Pop Culture: The Good Wife & Disability

About two or three weeks ago, I finally got around to noting the existence of the show The Good Wife. And then I watched every episode I could, as quickly as I could, because wow is this show good.

It’s one part legal drama, one part family drama, and one part mysterious conspiracy theory drama. The Wikipedia summary is pretty good: “The storyline focuses on Julianna Margulies as Alicia Florrick, the wife of Peter Florrick (Chris Noth). Her husband has been jailed following a very public sex and corruption scandal. She returns to her old job as a litigator to rebuild her reputation and provide for her two children.”

Except the whole article somehow manages to skip over how feminist the show is. In the early episodes, Alicia has a male coworker who is pretty damn sexist to her, including talking down to her, ignoring what she says entirely, and acting like her being both older and a parent makes her not very smart. Later episodes have her pointing out how she keeps getting shunted aside to “hand hold” clients, which she admits is important but is curtailing her career. And these things are shown as being bad, not as being acceptable because, you know, woman.

The show is filled with interesting relationships between women as well. We’ve got Alicia’s relationship with both her investigator, Kalinda, and one of the managing partners, Diane. Both relationships are complicated by professional needs and the fact that they’re still working in a sexist office environment. Diane is involved in EMILY’s List, and there’s an implication that her “pet project” is looked down on by her male colleagues.

At home, Alicia’s mother-in-law has come in to help care for the kids while she’s working and Peter’s in jail, and their relationship is also complicated, with concerns about parenting and their different views of Peter’s prison sentence.

I just love this show. Love it.

But I’m not just talking about it here because it’s awesome. It also managed to (mostly) side-step some disability fail that I was expecting.

The rest of this is full of spoilers for Season 1, Episode 4, “Fixed”.

The episode involves a law suit against a pharmaceutical company. Diane & Alicia (and Cary, the male attorney that Alicia is competing against for a permanent job) are representing a client who was a former word-class athlete, took the drug the company created to relieve his migraine, and had a stroke. It’s not revealed until he’s on the stand that – gasp! – he’s now a full-time wheelchair user.

I admit, I’ve gotten pretty jaded over the past few years. I turned to Don and said “The big reveal is going to be that he’s faking, isn’t it? I’m not sure I want to keep watching.”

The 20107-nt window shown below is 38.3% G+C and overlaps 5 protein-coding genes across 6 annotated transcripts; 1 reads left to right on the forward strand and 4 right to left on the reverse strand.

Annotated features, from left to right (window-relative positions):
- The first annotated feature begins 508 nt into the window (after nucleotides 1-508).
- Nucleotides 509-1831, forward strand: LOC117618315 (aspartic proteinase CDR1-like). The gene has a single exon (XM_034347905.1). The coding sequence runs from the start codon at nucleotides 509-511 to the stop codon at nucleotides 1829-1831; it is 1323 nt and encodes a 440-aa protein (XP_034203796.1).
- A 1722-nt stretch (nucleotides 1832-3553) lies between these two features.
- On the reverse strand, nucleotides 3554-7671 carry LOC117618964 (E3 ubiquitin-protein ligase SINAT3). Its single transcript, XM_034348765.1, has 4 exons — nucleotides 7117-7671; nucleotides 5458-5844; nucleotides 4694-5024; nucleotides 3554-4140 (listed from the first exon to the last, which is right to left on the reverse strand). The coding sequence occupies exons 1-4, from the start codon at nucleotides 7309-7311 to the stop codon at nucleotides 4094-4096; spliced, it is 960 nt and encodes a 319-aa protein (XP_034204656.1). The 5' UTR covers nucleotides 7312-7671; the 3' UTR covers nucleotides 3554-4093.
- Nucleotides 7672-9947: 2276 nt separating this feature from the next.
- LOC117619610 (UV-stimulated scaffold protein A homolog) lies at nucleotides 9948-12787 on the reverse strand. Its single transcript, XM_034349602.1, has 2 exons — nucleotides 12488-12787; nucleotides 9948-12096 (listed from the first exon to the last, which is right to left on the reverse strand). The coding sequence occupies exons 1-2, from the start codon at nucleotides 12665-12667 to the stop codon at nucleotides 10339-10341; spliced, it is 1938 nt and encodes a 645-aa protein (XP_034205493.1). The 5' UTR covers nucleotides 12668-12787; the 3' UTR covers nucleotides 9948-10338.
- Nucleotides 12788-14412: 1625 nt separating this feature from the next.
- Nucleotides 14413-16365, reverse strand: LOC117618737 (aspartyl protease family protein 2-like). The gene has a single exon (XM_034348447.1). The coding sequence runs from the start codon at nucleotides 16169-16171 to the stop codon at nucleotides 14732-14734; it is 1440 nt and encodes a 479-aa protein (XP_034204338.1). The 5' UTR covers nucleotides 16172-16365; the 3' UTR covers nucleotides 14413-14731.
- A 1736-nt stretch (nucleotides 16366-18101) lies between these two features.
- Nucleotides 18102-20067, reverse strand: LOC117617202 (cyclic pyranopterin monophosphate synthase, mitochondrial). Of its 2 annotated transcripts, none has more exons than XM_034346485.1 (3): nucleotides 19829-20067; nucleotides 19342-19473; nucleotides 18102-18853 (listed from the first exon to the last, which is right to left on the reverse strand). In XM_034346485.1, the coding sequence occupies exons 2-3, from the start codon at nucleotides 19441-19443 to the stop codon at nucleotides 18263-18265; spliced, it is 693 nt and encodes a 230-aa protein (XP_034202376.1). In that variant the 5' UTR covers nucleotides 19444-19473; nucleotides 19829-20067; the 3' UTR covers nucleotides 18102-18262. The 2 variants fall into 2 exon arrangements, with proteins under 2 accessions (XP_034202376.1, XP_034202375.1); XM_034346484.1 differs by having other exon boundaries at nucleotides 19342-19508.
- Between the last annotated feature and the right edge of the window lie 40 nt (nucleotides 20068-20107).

But I was wrong!

The show did do some interesting things with this plot. The wife of the athlete was put on the stand and grilled about their sex life – something that happens to people with disabilities and their intimate partners all the time – and there was an obvious rustling of discomfort when she revealed that he was not actually a paraplegic but was able to use his lower body somewhat. As people who use wheelchairs and their loved ones will tell you, again – people have that reaction all the time. (If you can stand up, you’re not a real cripple!)


Part of the plot of the episode is investigating who may be bribing jury members in order to ensure a victory. It’s presented as a very important case: If the plaintiffs win, it opens the drug company up to a class action law suit. Throughout the episode, various background characters are shown watching the trial, obviously people who had also become disabled because of the drug. There’s a scene where the wife of the plaintiff shows Alicia an overflowing shoe box full of letters from them. It’s obvious how important this case is.

So when it turns out the jury is being bribed by the plaintiffs, rather than the drug company, it made perfect sense.

People (mostly men) in wheelchairs are often shown as being totally selfless people – good cripples – who never do anything wrong and suffer quietly without calling any attention to themselves or being in any way a problem. Or, they’re EVIL, EVIL EVIL! out of a need for revenge for the world that left them a cripple. Having a character with a disability who did something wrong – illegal! – but did it for “good” reasons, with “good” intentions, impressed me. It made the character morally ambiguous, instead of just there so we could all feel sorry for him and his ever-suffering wife.

It’s also interesting how they juxtapose this with Alicia’s behaviour. She, too, is an ever-suffering wife, and has also made several wrong – illegal! – decisions over the course of the show.

No one is Ultimately Good in this show, not even the one-shot characters who are now wheelchair users. I love it.

One thought on “Pop Culture: The Good Wife & Disability

  1. I love The Good Wife. This is one of the few shows on network TV where I don’t feel the need to talk back to the TV. Much. It is good stuff for all the reasons you mention. And I am so glad to have something on TV showing the criminal defense (they do a lot of civil litigation but some criminal defense too) side of law. There’s so damn much out there portraying police and prosecutors as super awesome and accused as always guilty (gah the confessions) and criminal defense lawyers as lying scumbags who do the work apparently because they get a sexual thrill out of making sure there are as many violent pedophiles on the streets as possible.

    A recent episode had an exchange (something like this anyway) between Alicia and one of the partners, regarding a client under suspicion for homicide. Alicia asked, “But what if he’s actually guilty?”

    “Then he’s guilty. The truth is above our pay grade. We just do the best we can for our client.” Love.

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